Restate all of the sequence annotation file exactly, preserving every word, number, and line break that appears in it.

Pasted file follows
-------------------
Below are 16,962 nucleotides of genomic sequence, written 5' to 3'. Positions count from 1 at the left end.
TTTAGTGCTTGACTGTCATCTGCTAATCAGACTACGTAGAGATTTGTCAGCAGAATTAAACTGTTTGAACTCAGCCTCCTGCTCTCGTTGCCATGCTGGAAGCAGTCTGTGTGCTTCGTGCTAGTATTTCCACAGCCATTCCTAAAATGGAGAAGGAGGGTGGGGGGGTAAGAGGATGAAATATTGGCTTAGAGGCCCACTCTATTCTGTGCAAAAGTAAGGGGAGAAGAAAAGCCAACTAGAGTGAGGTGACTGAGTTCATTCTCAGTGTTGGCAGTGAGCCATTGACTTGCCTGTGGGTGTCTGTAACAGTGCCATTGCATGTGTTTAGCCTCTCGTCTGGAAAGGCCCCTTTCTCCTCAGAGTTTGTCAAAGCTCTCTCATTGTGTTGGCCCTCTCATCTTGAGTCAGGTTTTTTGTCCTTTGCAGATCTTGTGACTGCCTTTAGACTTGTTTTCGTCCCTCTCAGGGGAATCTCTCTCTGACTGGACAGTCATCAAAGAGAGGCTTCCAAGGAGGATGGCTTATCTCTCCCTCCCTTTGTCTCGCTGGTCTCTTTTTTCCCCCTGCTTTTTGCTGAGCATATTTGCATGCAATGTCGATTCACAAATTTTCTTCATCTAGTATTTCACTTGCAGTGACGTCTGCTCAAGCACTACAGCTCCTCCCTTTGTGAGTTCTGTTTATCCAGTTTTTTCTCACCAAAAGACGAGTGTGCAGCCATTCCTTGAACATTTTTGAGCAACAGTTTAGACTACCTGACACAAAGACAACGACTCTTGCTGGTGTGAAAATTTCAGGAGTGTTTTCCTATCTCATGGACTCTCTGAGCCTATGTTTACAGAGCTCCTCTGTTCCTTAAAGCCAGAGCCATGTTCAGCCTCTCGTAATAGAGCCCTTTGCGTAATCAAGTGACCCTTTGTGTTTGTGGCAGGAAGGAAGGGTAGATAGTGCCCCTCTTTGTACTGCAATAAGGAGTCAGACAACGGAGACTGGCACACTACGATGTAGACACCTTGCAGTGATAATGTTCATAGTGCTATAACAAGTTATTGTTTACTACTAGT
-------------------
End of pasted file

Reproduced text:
Below are 16,962 nucleotides of genomic sequence, written 5' to 3'. Positions count from 1 at the left end.
TTTAGTGCTTGACTGTCATCTGCTAATCAGACTACGTAGAGATTTGTCAGCAGAATTAAACTGTTTGAACTCAGCCTCCTGCTCTCGTTGCCATGCTGGAAGCAGTCTGTGTGCTTCGTGCTAGTATTTCCACAGCCATTCCTAAAATGGAGAAGGAGGGTGGGGGGGTAAGAGGATGAAATATTGGCTTAGAGGCCCACTCTATTCTGTGCAAAAGTAAGGGGAGAAGAAAAGCCAACTAGAGTGAGGTGACTGAGTTCATTCTCAGTGTTGGCAGTGAGCCATTGACTTGCCTGTGGGTGTCTGTAACAGTGCCATTGCATGTGTTTAGCCTCTCGTCTGGAAAGGCCCCTTTCTCCTCAGAGTTTGTCAAAGCTCTCTCATTGTGTTGGCCCTCTCATCTTGAGTCAGGTTTTTTGTCCTTTGCAGATCTTGTGACTGCCTTTAGACTTGTTTTCGTCCCTCTCAGGGGAATCTCTCTCTGACTGGACAGTCATCAAAGAGAGGCTTCCAAGGAGGATGGCTTATCTCTCCCTCCCTTTGTCTCGCTGGTCTCTTTTTTCCCCCTGCTTTTTGCTGAGCATATTTGCATGCAATGTCGATTCACAAATTTTCTTCATCTAGTATTTCACTTGCAGTGACGTCTGCTCAAGCACTACAGCTCCTCCCTTTGTGAGTTCTGTTTATCCAGTTTTTTCTCACCAAAAGACGAGTGTGCAGCCATTCCTTGAACATTTTTGAGCAACAGTTTAGACTACCTGACACAAAGACAACGACTCTTGCTGGTGTGAAAATTTCAGGAGTGTTTTCCTATCTCATGGACTCTCTGAGCCTATGTTTACAGAGCTCCTCTGTTCCTTAAAGCCAGAGCCATGTTCAGCCTCTCGTAATAGAGCCCTTTGCGTAATCAAGTGACCCTTTGTGTTTGTGGCAGGAAGGAAGGGTAGATAGTGCCCCTCTTTGTACTGCAATAAGGAGTCAGACAACGGAGACTGGCACACTACGATGTAGACACCTTGCAGTGATAATGTTCATAGTGCTATAACAAGTTATTGTTTACTACTAGT